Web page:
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Chris Fox's Engineering Section


"If two systems are separately in thermal equilibrium with a third system, they are also in thermal equilibrium with each other".

Zeroth Law of Thermodynamics

Consider two systems in thermal contact, with their boundaries touching. We know that either something happens or nothing happens. Measure all the properties of both systems, then leave them for as long as necessary before measuring again. If none of the properties have changed, nothing has happened and the systems are in thermal equilibrium.

Imagine an array of ten billion cylinders. They all have the same pressure and volume at the beginning, but different pressures and volumes at the end. There is, however, one property for which they all have the same value. This property has the same value for all systems in thermal equilibrium with each other, and it determines thermal equilibrium. That property is temperature.

The temperature of a body is a measure of the amount of heat energy it possesses. Temperature (T or θ) is normally measured in degrees Celsius (°C); this scale is based on the freezing and boiling points of water, which are 0°C and 100°C respectively. However, the SI unit of temperature is the degree Kelvin (°K or K); this is also the unit of absolute temperature, so 0K is absolute zero. Heat is generated or transferred by the random motion of molecules, atoms or electrons, and the kinetic energy of the molecules of a gas is directly proportional to absolute temperature. The spacing of degrees on the Kelvin scale is the same as that on the Celsius scale, and 0K≈-273°C.

If something does happen between the two systems, heat energy flows from the hotter system to the colder one, lowering the temperature of the former and raising that of the latter, until the temperatures of the systems are equal. This happens regardless of boundaries. Disregarding heat lost to the surroundings, the heat lost by the hotter system must equal that gained by the colder one.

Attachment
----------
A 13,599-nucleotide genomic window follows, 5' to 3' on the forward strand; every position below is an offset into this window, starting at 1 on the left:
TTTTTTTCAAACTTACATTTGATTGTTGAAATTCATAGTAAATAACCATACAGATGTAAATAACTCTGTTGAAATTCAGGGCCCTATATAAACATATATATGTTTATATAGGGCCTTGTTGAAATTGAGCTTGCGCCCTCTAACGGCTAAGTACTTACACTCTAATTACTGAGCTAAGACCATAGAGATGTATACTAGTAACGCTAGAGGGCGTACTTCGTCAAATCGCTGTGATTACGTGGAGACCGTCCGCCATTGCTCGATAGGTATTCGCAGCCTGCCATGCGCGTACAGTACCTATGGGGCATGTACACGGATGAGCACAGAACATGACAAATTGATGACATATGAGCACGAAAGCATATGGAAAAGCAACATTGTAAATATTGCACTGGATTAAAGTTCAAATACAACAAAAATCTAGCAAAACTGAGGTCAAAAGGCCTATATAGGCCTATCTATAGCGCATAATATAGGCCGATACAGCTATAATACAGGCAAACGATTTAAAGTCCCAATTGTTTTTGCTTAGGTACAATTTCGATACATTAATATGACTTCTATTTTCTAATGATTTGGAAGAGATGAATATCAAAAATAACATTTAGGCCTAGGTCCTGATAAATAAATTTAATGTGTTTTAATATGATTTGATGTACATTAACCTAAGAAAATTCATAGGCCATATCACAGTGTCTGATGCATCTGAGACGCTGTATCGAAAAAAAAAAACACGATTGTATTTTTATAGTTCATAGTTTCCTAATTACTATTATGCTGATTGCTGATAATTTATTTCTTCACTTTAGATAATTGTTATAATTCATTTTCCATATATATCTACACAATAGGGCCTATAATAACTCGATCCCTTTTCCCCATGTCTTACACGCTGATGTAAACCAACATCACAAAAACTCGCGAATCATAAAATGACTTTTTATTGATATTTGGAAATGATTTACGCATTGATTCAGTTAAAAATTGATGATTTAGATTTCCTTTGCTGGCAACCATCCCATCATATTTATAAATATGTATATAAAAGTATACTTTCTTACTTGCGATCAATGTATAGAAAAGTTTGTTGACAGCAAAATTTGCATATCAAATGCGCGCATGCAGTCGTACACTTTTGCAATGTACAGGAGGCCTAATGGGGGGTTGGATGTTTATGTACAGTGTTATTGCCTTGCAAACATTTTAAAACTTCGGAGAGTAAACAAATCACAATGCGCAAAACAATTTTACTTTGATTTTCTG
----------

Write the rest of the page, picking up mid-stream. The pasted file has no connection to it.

The change in the heat energy possessed by a system is given by the formula ΔQ=mcΔθ. c denotes the specific heat capacity, which is numerically equal to the energy needed to raise the temperature of 1kg of a substance by 1K. Its units are J/kgK. Applying this equation to the two systems gives m1c1(T1-TE)=m2c2(TE-T2), where 1 and 2 denote the hotter and colder systems respectively and TE denotes the equilibrium temperature.

The temperature of a body is measured using a thermometer. The temperature is normally shown by the height of a column of liquid, but any physical property may be utilised to make a thermometer. Examples are the potential difference (voltage) between two metals in contact, the pressure of a gas whose volume is constant, and the volume of a gas whose pressure is constant.

The act of measuring should not change the value of the property being measured. From the equations for the change in heat energy, it can be seen that the change in temperature of a body decreases with increasing mass. Where the thermometer uses a column of liquid, to take an example, it follows that the volume of that liquid must be much smaller than the volume of the body whose temperature is being measured.

Ice and water can coexist at 0°C, and water and steam can coexist at 100°C. These facts can be used to calibrate a thermometer. First, insert the thermometer into a large tank of ice and water. The thermometer will settle at a particular point, which is taken to correspond to 0°C. Then insert the thermometer into a tank of water and steam. Its reading will change again, and the new point at which it settles is taken to correspond to 100°C.

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